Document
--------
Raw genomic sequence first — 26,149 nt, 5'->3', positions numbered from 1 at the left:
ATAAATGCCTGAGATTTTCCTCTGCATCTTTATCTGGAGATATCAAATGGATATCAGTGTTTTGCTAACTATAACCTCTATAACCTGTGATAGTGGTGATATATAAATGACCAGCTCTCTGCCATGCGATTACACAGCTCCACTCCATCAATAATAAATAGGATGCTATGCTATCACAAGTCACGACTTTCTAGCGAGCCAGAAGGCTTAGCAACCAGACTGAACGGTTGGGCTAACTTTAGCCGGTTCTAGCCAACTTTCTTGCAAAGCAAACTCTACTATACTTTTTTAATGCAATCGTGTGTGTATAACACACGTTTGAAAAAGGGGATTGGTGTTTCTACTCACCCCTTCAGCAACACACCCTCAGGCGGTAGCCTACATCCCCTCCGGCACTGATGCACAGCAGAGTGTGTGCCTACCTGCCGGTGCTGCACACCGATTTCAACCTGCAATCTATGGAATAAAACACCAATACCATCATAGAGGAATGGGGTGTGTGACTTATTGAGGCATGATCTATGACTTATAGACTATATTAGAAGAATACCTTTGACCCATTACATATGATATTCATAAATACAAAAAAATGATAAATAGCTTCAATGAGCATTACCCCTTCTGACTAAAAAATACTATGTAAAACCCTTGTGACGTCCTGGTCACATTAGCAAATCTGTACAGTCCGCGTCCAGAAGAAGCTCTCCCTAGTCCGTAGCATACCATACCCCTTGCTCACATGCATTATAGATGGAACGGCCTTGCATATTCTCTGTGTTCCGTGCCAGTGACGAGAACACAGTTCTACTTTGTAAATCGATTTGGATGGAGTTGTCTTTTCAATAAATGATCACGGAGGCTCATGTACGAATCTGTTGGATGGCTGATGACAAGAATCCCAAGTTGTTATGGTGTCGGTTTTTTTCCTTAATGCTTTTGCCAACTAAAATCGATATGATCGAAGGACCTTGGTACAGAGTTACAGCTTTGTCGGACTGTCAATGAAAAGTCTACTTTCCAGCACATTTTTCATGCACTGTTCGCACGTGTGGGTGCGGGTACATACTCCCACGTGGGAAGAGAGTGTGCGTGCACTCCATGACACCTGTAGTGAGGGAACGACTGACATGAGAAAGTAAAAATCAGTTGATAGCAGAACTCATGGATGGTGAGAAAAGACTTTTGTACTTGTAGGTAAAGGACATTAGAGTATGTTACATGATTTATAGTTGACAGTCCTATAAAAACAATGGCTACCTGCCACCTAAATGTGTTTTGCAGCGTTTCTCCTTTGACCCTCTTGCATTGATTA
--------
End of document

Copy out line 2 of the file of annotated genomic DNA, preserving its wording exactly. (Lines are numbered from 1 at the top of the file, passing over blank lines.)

ATAAATGCCTGAGATTTTCCTCTGCATCTTTATCTGGAGATATCAAATGGATATCAGTGTTTTGCTAACTATAACCTCTATAACCTGTGATAGTGGTGATATATAAATGACCAGCTCTCTGCCATGCGATTACACAGCTCCACTCCATCAATAATAAATAGGATGCTATGCTATCACAAGTCACGACTTTCTAGCGAGCCAGAAGGCTTAGCAACCAGACTGAACGGTTGGGCTAACTTTAGCCGGTTCTAGCCAACTTTCTTGCAAAGCAAACTCTACTATACTTTTTTAATGCAATCGTGTGTGTATAACACACGTTTGAAAAAGGGGATTGGTGTTTCTACTCACCCCTTCAGCAACACACCCTCAGGCGGTAGCCTACATCCCCTCCGGCACTGATGCACAGCAGAGTGTGTGCCTACCTGCCGGTGCTGCACACCGATTTCAACCTGCAATCTATGGAATAAAACACCAATACCATCATAGAGGAATGGGGTGTGTGACTTATTGAGGCATGATCTATGACTTATAGACTATATTAGAAGAATACCTTTGACCCATTACATATGATATTCATAAATACAAAAAAATGATAAATAGCTTCAATGAGCATTACCCCTTCTGACTAAAAAATACTATGTAAAACCCTTGTGACGTCCTGGTCACATTAGCAAATCTGTACAGTCCGCGTCCAGAAGAAGCTCTCCCTAGTCCGTAGCATACCATACCCCTTGCTCACATGCATTATAGATGGAACGGCCTTGCATATTCTCTGTGTTCCGTGCCAGTGACGAGAACACAGTTCTACTTTGTAAATCGATTTGGATGGAGTTGTCTTTTCAATAAATGATCACGGAGGCTCATGTACGAATCTGTTGGATGGCTGATGACAAGAATCCCAAGTTGTTATGGTGTCGGTTTTTTTCCTTAATGCTTTTGCCAACTAAAATCGATATGATCGAAGGACCTTGGTACAGAGTTACAGCTTTGTCGGACTGTCAATGAAAAGTCTACTTTCCAGCACATTTTTCATGCACTGTTCGCACGTGTGGGTGCGGGTACATACTCCCACGTGGGAAGAGAGTGTGCGTGCACTCCATGACACCTGTAGTGAGGGAACGACTGACATGAGAAAGTAAAAATCAGTTGATAGCAGAACTCATGGATGGTGAGAAAAGACTTTTGTACTTGTAGGTAAAGGACATTAGAGTATGTTACATGATTTATAGTTGACAGTCCTATAAAAACAATGGCTACCTGCCACCTAAATGTGTTTTGCAGCGTTTCTCCTTTGACCCTCTTGCATTGATTA